Would the collective noun for the Ivanovic family be "Ivanoviches"?
I called the Invanoviches for confirmation.
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I think few would have a problem with that sentence if it were spoken aloud. But in writing, it's unlikely that the spelling "Ivanoviches" would be recommended by any mainstream source.
From Hellion's answer to a somewhat similar question (plural of 'Davidovici'):
The Chicago Manual of Style recommends that when a plural form suggests a false pronunciation, the name is best left unpluralized. (Preferably this would be done by recasting the sentence to avoid the need for pluralization.)
If you must pluralize a name that is spelled Ivanovic and pronounced with /tʃ/ (the ch sound of rich) as the last sound, the plural will presumably be regularly formed, and so pronounced with /tʃɨz/. As RegDwigнt♦ said in the comments, -hes is not a standard spelling of the regular English plural ending, so "Ivanoviches" is out.
The regular English plural ending is standardly spelled as either -s or -es, normally depending on the spelling and pronunciation of the word. For example, nouns ending in ch and pronounced with /k/ are spelled with -chs /ks/ (e.g. stomachs), but nouns ending in ch and pronounced with /tʃ/ are spelled with -ches /tʃɨz/ (e.g. beaches).
But the usual alternation between -s and -es has at least one well-known exception for proper nouns: proper nouns ending in a consonant letter + -y often pluralize as -ys, even though common nouns ending in a consonant letter + -y regularly pluralize as -ies. The existence of that exception shows that we can't necessarily assume that the same rules apply to the spelling of plural common nouns and plural proper nouns. So even though the use of -s vs. -es is based on pronunciation for common nouns spelled with -ch, such as stomachs and beaches, the spelling pattern could be different for proper nouns ending in -c.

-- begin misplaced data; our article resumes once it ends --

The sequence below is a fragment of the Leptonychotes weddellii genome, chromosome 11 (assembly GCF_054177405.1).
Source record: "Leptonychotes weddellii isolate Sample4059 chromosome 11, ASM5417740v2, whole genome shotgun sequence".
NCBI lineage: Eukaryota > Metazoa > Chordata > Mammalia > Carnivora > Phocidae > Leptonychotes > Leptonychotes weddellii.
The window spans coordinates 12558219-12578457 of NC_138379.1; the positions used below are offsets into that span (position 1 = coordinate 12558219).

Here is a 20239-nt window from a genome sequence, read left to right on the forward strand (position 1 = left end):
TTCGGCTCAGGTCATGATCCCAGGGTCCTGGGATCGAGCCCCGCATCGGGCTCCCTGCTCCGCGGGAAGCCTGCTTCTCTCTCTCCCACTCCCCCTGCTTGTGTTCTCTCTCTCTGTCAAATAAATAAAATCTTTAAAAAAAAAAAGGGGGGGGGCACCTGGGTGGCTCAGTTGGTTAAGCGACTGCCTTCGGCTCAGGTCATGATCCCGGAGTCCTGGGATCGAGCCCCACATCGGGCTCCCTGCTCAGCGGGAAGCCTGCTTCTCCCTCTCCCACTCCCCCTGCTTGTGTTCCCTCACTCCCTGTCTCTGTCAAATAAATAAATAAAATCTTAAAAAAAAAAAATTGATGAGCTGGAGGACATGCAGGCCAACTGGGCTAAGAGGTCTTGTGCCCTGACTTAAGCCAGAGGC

So I don't think there is any clear way to establish whether Ivanovics or Ivanovices is preferable. (However, the spelling Ivanovic's would presumably be rejected for containing a "greengrocer's apostrophe".)
I thought it might be useful to add some real examples of the spelling "Ivanovices" to this post to show that it is not just a theoretical invention. I admit that these examples are taken from sports writing, which is not known for perfect adherence to "standard" English:
Who will REALLY regard it as a big deal if Ivanovic or Jankovic does well in the Asian autumn swing? [...] Let’s acknowledge this about the Ivanovices, Jankovices, and Nishikoris of the world: They’re making a great living off tennis.
("Seeds of Discontent and the Search for Identity in Tennis", by Matt Zemek, Aug 31, 2015 19:57, Attacking the Net)
instead of yet another list populated by the Sharapovas and the Wozniackis and the Ivanovices—some of the most googled female athletes in the world—I decided to a do a list of gorgeous tennis players at the Aussie Open that you’ve never even heard of.
("15 Gorgeous Women You've Never Heard of at the 2012 Australian Open", by Esteban, TotalProSports.com)
With all the Sharapovas and Ivanovices that are emerging in women's tennis, how many more big tournament wins are in the cards for the sisters?
(transcript of Tony Cox in "Shaquille Attacks Kobe with Raunchy Rap", NPR News & Notes)
Wiktionary does not provide a plural for the Serbo-Croatian surname Ivanovic.
In January 1994, Igor and Ludmilla Ivanovic opened the doors of their bakery, … . The Ivanovics must decide how to reconfigure the leadership structure of the company without losing their control over the fundamentals. (Gendron, Harvard Business Review) --emphasis mine.
The Ivanovics lived in a modest weatherboard home in Brunswick. (Shand, Big Shots, Accessed from GoogleBooks.) --emphasis mine.
To add to the woes, Ivanovics is also a surname.
plural of Ivanovich
Ivanovich (plural Ivanovichs or Ivanoviches)